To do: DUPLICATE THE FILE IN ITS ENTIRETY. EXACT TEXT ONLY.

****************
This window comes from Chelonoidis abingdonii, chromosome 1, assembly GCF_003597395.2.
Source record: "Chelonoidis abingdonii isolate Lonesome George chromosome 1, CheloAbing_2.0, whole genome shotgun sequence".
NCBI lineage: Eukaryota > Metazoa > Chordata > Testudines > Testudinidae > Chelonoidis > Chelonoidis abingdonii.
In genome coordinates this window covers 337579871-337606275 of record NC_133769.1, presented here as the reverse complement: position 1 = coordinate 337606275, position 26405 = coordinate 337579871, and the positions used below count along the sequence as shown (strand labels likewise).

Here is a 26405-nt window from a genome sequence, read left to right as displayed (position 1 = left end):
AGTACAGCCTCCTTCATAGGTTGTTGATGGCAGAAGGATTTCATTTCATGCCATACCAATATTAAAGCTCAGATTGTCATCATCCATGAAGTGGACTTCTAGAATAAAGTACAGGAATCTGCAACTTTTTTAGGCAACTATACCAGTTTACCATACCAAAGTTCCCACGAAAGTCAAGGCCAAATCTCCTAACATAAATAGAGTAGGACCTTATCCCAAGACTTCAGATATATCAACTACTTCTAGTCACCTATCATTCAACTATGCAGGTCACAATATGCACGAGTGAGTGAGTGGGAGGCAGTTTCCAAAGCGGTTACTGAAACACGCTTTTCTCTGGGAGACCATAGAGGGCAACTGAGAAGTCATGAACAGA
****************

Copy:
This window comes from Chelonoidis abingdonii, chromosome 1, assembly GCF_003597395.2.
Source record: "Chelonoidis abingdonii isolate Lonesome George chromosome 1, CheloAbing_2.0, whole genome shotgun sequence".
NCBI lineage: Eukaryota > Metazoa > Chordata > Testudines > Testudinidae > Chelonoidis > Chelonoidis abingdonii.
In genome coordinates this window covers 337579871-337606275 of record NC_133769.1, presented here as the reverse complement: position 1 = coordinate 337606275, position 26405 = coordinate 337579871, and the positions used below count along the sequence as shown (strand labels likewise).

Here is a 26405-nt window from a genome sequence, read left to right as displayed (position 1 = left end):
AGTACAGCCTCCTTCATAGGTTGTTGATGGCAGAAGGATTTCATTTCATGCCATACCAATATTAAAGCTCAGATTGTCATCATCCATGAAGTGGACTTCTAGAATAAAGTACAGGAATCTGCAACTTTTTTAGGCAACTATACCAGTTTACCATACCAAAGTTCCCACGAAAGTCAAGGCCAAATCTCCTAACATAAATAGAGTAGGACCTTATCCCAAGACTTCAGATATATCAACTACTTCTAGTCACCTATCATTCAACTATGCAGGTCACAATATGCACGAGTGAGTGAGTGGGAGGCAGTTTCCAAAGCGGTTACTGAAACACGCTTTTCTCTGGGAGACCATAGAGGGCAACTGAGAAGTCATGAACAGA